By merging with Cox Architecture, we have a real opportunity to get stuck into larger and more complex work and to continue our interest in developing practice culture.


Managing the risks

“There aren’t a whole lot of catastrophic failures when it comes to mergers in the architecture and engineering space. Of course, these major failures can and do occur. But, they are very rare”—The Ultimate Mergers and Acquisition Manual, PSMJ Resources Inc. However, there are certain steps to take to minimise the risks of the merger not working out as intended:


  • Perform proper due diligence on the people and, in particular, the leaders and potential leaders. It’s critical that businesses ensure cultural due diligence is a key component of the merger assessment process. Philosophies, personalities, and lifestyles should be compatible. The partners should like each other!
  • Decide up-front who will be in charge, how you’ll deal with people changes (including redundancies), how you’ll integrate your financial and human resources systems, who will inform who about the changes, and what the plan is to action this.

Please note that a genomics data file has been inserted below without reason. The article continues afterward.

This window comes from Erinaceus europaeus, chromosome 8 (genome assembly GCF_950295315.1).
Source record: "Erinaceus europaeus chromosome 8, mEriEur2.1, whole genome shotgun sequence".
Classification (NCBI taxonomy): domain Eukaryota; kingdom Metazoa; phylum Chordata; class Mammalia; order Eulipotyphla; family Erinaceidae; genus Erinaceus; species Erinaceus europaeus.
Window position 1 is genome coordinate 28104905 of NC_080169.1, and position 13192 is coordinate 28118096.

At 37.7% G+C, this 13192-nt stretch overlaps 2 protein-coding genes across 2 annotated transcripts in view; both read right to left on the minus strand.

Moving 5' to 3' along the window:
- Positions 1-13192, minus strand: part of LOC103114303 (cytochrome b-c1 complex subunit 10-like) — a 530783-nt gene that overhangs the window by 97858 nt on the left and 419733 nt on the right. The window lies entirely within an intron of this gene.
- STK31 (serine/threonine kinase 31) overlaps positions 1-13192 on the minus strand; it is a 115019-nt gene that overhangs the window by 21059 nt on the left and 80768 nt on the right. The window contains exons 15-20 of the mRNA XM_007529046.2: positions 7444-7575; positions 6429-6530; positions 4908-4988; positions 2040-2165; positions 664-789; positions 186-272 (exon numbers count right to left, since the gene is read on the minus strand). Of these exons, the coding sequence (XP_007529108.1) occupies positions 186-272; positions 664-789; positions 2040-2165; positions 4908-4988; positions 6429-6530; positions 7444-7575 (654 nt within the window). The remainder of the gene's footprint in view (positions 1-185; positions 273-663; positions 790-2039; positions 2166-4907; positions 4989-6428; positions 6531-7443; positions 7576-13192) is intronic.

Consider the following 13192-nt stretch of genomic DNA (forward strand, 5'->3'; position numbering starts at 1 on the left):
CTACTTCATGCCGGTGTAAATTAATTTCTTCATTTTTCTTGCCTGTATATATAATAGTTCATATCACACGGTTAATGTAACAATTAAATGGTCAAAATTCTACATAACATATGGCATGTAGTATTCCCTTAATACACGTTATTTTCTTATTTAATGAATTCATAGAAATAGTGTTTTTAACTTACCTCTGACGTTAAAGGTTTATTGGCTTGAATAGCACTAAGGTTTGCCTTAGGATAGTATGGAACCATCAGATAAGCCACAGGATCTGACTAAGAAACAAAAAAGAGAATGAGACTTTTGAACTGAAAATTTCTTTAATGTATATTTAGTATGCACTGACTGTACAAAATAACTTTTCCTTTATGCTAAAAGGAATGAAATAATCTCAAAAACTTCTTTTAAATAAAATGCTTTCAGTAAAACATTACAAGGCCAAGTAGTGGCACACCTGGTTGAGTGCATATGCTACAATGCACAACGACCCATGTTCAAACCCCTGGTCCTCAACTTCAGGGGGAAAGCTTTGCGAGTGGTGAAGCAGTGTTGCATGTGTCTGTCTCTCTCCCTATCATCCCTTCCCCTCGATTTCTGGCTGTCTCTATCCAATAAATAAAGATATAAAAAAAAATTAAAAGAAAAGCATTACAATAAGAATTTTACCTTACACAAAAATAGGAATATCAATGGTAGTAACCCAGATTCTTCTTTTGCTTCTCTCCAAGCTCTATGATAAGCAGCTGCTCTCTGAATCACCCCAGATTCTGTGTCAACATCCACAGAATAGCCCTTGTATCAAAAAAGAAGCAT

• Plan for client retention. Who will talk with clients about what’s going on? What will the message be? How will the new entity maintain its level of service during the change?
  • Consider retention of key staff. How can you ensure that you don’t lose talented people because of this period of uncertainty and change? Who will go and who will stay after the agreement is formalised?
  • Decide whose systems will be utilised in the new entity, or are you going to go down a path of renewal. Plan how you will announce the changes and how you will phase them in.
  • Typically, the cost savings can be realised in general overhead/corporate services. In our experience you’ll achieve efficiencies in finance, IT, and HR. Bear in mind that with the AEC industry being a people based business, you won’t be consolidating manufacturing facilities or finding large-scale redundancies.